On voice

Voice is an unavoidable component of all forms of writing. To slightly paraphrase Janice Hardy, voice is the sense that there is a person behind the words. That sense of person is how the reader connects with what the writer says. If there is a problem with voice, the connection will be faulty or won’t be made at all.

How can there be a problem with voice? Isn’t the writer always the person behind the words? Well, yes and no. Yes, the writer is always somewhere behind the words, but often the writer wants to communicate or connect through a particular perspective or persona, even in non-fiction. Any time the words don’t clearly convey that perspective or persona, the connection shorts out.

Although this can happen in several ways, inconsistency is the most common problem with voice. It’s like someone changing channels during a broadcast without warning: inconsistent voice makes it hard to follow what’s going on, whether that’s a line of reasoning or a plot line. The simplest way to be consistent is to maintain the same perspective throughout a written piece (much harder than it sounds). This is not to say, however, that shifts in perspective make for poor writing or need to be avoided. When executed properly, they bring a delightful complexity and nuance to writing.

How can changes in perspective, by their very definition, be consistent? They happen in a manner that makes sense, that arises naturally from the plot or argument and advances it. They follow a structural pattern, usually visible, occurring at section or chapter breaks. They take place when a scene changes or when new source material is introduced.  Here’s the real kicker: when shifts in perspective add to the plot or line of reasoning without disruption or distraction, they weave together to form a single, rich, complex voice.

The writer’s voice.


2 responses to “On voice

  1. I thought about this a lot. A lot. Still thinking. Perhaps all those classes on writing and classes in literature where we examined voice in writing were totally wasted because while I know intellectually what this means, I can’t think of a single gol-darned example of voices shifting. I could only think of the Dixie Chicks song I loved (Traveling Soldier). In one part, it’s this omniscient narrator describing the girl and the soldier, and the chorus is the girl speaking about her feelings. It was really dissonant to me. In fact, drove me nuts. Still does. I kept trying to reconcile the shift, rationalize why it was written that way, or if maybe I was misinterpreting. Very distracting from the message. I imagine as a fiction writer this is much more difficult to maintain throughout a work, as you’re assuming the personality of a character as you. go. I have only attempted fiction rarely, and never finished anything. Might be good for me to try.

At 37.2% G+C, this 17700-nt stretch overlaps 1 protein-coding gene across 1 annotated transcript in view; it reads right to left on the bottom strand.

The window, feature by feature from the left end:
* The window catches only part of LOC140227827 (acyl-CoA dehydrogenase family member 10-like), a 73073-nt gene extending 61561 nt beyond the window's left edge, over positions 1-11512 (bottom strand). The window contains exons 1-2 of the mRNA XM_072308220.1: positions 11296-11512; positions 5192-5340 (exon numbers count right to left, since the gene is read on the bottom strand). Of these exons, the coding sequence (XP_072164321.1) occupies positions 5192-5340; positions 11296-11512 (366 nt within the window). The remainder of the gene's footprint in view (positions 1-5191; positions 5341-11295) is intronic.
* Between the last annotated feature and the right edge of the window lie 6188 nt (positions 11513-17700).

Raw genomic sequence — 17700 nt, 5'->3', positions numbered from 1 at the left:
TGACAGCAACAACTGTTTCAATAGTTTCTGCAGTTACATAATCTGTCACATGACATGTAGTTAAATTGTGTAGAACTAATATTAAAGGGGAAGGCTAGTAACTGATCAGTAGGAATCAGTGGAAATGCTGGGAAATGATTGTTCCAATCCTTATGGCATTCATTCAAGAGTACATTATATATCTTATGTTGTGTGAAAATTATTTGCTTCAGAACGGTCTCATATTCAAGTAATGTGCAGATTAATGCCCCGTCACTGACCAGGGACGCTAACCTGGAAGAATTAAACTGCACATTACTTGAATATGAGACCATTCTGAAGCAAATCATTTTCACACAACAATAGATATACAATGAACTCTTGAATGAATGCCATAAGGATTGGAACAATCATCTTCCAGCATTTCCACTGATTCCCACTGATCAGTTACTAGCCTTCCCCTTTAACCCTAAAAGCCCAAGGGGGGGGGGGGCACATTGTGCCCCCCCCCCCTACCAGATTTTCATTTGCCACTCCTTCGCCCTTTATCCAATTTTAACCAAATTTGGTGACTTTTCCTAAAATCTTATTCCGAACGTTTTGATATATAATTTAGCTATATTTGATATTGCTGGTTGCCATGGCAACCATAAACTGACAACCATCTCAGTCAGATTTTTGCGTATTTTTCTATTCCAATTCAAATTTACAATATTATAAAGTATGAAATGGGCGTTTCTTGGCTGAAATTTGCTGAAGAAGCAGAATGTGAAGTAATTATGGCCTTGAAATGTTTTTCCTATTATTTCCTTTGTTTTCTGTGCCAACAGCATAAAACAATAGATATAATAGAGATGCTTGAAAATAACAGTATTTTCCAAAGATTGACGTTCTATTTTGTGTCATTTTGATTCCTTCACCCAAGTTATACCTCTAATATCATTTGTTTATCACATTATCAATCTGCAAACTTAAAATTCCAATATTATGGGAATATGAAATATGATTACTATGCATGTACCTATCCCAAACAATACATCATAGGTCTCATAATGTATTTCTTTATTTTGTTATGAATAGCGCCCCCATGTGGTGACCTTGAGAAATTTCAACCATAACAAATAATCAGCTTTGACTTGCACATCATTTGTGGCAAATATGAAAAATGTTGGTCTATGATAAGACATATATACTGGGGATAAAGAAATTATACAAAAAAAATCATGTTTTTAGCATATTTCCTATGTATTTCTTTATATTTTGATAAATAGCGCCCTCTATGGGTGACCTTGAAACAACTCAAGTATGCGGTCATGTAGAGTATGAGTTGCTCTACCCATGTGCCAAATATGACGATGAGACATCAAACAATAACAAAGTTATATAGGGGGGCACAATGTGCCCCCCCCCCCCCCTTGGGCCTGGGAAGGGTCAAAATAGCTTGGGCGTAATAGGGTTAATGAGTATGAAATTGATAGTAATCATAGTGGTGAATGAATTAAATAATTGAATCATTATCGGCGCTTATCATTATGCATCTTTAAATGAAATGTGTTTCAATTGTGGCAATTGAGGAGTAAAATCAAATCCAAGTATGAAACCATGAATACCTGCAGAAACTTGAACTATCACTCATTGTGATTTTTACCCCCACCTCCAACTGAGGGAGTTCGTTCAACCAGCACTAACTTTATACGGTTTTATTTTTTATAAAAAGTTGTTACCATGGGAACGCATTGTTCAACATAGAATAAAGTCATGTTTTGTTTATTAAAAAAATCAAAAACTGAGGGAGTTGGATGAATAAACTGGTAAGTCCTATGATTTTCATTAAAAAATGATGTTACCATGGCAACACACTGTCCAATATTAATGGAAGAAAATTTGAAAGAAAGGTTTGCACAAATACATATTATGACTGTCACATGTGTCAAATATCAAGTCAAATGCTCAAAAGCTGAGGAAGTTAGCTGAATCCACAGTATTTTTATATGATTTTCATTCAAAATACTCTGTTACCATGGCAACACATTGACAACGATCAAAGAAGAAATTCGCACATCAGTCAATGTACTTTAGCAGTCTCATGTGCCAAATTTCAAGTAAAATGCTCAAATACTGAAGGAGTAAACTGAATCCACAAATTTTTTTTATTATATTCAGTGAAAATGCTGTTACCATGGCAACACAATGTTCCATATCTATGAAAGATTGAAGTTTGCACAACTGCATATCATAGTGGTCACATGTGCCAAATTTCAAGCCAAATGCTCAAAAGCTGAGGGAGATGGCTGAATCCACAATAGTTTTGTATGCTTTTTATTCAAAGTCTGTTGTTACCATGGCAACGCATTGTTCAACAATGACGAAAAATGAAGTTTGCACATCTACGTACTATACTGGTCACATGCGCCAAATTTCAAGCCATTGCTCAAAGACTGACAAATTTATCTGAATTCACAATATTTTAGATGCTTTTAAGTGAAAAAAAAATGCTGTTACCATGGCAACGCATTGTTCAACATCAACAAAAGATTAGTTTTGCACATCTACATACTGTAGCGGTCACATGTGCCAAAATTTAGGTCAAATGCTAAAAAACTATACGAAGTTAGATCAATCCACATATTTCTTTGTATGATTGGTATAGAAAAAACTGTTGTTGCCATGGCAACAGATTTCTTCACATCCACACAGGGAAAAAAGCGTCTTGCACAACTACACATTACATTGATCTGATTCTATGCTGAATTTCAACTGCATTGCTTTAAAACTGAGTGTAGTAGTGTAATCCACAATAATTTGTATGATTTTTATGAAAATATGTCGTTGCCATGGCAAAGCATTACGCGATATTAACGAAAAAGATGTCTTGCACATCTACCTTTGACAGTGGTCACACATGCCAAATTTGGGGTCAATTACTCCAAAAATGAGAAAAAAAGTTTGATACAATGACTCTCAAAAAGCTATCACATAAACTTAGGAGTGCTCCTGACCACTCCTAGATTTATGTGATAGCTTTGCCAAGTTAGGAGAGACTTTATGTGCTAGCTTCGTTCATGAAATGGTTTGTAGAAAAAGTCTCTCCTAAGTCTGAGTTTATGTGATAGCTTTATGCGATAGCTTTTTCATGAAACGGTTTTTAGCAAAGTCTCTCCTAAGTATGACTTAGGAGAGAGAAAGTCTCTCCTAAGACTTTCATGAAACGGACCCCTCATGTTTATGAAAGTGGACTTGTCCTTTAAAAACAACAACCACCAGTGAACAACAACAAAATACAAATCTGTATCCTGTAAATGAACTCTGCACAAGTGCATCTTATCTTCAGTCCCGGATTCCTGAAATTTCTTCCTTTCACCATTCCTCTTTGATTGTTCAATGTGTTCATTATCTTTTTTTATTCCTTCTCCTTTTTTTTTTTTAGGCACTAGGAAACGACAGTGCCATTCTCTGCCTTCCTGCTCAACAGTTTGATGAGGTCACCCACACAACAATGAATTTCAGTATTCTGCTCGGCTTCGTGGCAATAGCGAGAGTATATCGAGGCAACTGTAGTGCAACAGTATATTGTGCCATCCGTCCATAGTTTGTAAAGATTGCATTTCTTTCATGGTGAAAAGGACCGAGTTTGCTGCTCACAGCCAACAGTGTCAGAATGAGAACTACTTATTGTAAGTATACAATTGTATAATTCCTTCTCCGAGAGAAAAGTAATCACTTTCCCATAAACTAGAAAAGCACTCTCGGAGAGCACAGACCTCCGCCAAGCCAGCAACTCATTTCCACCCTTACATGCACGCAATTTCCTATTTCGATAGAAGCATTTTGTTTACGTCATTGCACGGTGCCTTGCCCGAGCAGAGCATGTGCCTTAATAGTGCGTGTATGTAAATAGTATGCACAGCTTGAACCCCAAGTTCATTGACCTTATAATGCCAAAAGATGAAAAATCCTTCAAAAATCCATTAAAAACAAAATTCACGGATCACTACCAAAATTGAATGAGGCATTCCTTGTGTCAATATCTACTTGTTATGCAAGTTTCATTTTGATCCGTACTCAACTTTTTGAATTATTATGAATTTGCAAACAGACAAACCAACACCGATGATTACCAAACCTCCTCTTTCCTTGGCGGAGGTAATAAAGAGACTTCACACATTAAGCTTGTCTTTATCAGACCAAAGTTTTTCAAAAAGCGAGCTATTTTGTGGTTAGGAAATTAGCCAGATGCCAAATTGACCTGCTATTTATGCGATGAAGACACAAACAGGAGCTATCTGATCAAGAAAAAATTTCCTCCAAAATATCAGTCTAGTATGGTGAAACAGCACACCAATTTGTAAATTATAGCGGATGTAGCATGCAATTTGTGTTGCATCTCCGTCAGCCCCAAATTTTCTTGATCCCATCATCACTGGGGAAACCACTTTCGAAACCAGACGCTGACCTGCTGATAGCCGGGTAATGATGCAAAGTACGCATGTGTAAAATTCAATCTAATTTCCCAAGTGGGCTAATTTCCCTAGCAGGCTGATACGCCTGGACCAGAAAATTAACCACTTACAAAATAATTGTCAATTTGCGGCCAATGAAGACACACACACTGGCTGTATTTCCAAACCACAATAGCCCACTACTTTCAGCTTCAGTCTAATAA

• That Dixie Chicks song is an excellent example, and your response is exactly why inconsistent use of voice can be a problem. It pulls the audience out of the story by forcing them to divert brain cells to figure out what the heck is going on. I find the popular Cee Lo Green song, “FU” similarly confusing, with portions of it apparently addressed to the singer’s former flame and portions seemingly addressed to her new beau. It took me a while to sort that out, and now that I have, it annoys me.

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